The settlement was named Woodbury, which means "dwelling place in the woods", and was first recognized as a town in 1674. Deacon and captain John Minor was the first leader of the community during Woodbury's early years. Minor was the first town clerk and, along with Lieutenant Joseph Judson, served as the first deputy to the Connecticut General Court from the town of Woodbury. On October 9, 1751, the town of Woodbury was transferred from Fairfield County at the formation of Litchfield County.
On March 25, 1783, a meeting of ten Episcopal clergy in Woodbury elected Samuel Seabury the first American Episcopal bishop, the second presiding bishop of the Episcopal Church in the United States, and the first bishop of Connecticut.
The Woodbury Songbook
The German composer Hanns Eisler, who had taken asylum in the United States after fleeing from the Nazi rule in Germany, spent three and a half months (from June 15 to September 30, 1941) in Woodbury as the guest of another German refugee, Dr. Joachim Schumacher, and his wife Sylvia. Joachim Schumacher taught classes in art history, musicology, philosophy, and other subjects at the Westover School in Middlebury. Sylvia Schumacher taught piano at Westover School and privately in her home. Joachim Schumacher enticed Eisler to compose 20 songs on 16 US children's verses or nursery rhymes and four texts in the German language by Goethe, Eduard Mörike and Ignazio Silone. The songs were composed for female voices and suitable for a school chorus. This was published as The Woodbury Songbook, or, in German, Das Woodbury Liederbüchlein with the lyrics in English and German, unfortunately with a wrong spelling of Woodbury (with two "r"s). The German translations are by Wieland Herzfelde.
|U.S. Decennial Census|
As of the census of 2010, there were 9,984 people, 4,219 households, and 2,772 families residing in the town. The population density was 252.2 people per square mile (97.4/km²). There were 3,869 housing units at an average density of 106.1 per square mile (41.0/km²). The racial makeup of the town was 97.25% White, 0.53% African American, 0.22% Native American, 1.15% Asian, 0.07% Pacific Islander, 0.22% from other races, and 0.57% from two or more races. Hispanic or Latino of any race were 1.65% of the population.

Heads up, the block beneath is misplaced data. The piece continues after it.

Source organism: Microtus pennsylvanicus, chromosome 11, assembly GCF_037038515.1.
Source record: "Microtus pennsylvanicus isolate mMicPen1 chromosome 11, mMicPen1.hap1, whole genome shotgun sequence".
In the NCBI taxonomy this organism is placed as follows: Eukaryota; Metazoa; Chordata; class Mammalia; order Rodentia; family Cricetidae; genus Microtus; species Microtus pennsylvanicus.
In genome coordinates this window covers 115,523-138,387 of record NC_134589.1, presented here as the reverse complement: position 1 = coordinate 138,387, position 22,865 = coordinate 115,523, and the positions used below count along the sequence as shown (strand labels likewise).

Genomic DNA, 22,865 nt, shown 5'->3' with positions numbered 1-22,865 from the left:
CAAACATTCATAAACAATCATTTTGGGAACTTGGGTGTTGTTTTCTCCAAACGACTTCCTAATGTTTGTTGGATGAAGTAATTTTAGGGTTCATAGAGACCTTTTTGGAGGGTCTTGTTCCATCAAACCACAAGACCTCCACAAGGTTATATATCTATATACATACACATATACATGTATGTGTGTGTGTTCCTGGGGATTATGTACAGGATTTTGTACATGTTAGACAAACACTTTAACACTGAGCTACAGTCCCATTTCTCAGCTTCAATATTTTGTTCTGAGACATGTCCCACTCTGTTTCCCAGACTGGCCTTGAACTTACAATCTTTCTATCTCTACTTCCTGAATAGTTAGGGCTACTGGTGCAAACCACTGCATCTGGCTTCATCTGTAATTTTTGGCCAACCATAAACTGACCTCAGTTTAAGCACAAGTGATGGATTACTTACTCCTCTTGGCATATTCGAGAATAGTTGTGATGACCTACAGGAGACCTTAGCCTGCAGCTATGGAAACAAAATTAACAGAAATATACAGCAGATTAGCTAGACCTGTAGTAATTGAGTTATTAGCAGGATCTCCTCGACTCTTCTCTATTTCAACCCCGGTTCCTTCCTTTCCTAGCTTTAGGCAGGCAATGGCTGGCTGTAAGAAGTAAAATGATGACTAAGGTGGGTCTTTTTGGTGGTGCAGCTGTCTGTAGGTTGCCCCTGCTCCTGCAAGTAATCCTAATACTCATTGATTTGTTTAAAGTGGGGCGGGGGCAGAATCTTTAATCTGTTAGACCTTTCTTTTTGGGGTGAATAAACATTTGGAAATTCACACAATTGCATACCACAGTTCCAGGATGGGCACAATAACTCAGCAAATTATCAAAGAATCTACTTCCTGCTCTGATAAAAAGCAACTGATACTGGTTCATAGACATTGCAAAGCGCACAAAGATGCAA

There were 3,715 households out of which 31.4% had children under the age of 18 living with them, 58.9% were married couples living together, 8.0% had a female householder with no husband present, and 30.7% were non-families. 25.4% of all households were made up of individuals and 8.7% had someone living alone who was 65 years of age or older. The average household size was 2.48 and the average family size was 2.99.
In the town, the population was spread out with 24.0% under the age of 18, 4.4% from 18 to 24, 29.3% from 25 to 44, 29.3% from 45 to 64, and 13.0% who were 65 years of age or older. The median age was 41 years. For every 100 females, there were 95.3 males. For every 100 females age 18 and over, there were 91.8 males.
The median income for a household in the town was $68,322, and the median income for a family was $82,641. Males had a median income of $53,246 versus $35,298 for females. The per capita income for the town was $37,903. About 2.3% of families and 4.5% of the population were below the poverty line, including 4.9% of those under age 18 and 6.3% of those age 65 or over.
As of the census of 2000, there were x people, 618 households, and 336 families residing in the CDP. The population density was 668.8 inhabitants per square mile (258.3/km²). There were 644 housing units at an average density of 331.8 per square mile (128.2/km²). The racial makeup of the CDP was 98.07% White, 0.85% African American, 0.15% Native American, 0.39% Asian, 0.31% from other races, and 0.23% from two or more races. Hispanic or Latino of any race were 1.16% of the population.
There were 618 households out of which 25.1% had children under the age of 18 living with them, 41.9% were married couples living together, 9.5% had a female householder with no husband present, and 45.5% were non-families. 39.3% of all households were made up of individuals and 15.7% had someone living alone who was 65 years of age or older. The average household size was 2.10 and the average family size was 2.82.
In the CDP the population was spread out with 20.6% under the age of 18, 5.2% from 18 to 24, 30.2% from 25 to 44, 28.1% from 45 to 64, and 15.9% who were 65 years of age or older. The median age was 40 years. For every 100 females, there were 85.4 males. For every 100 females age 18 and over, there were 79.1 males.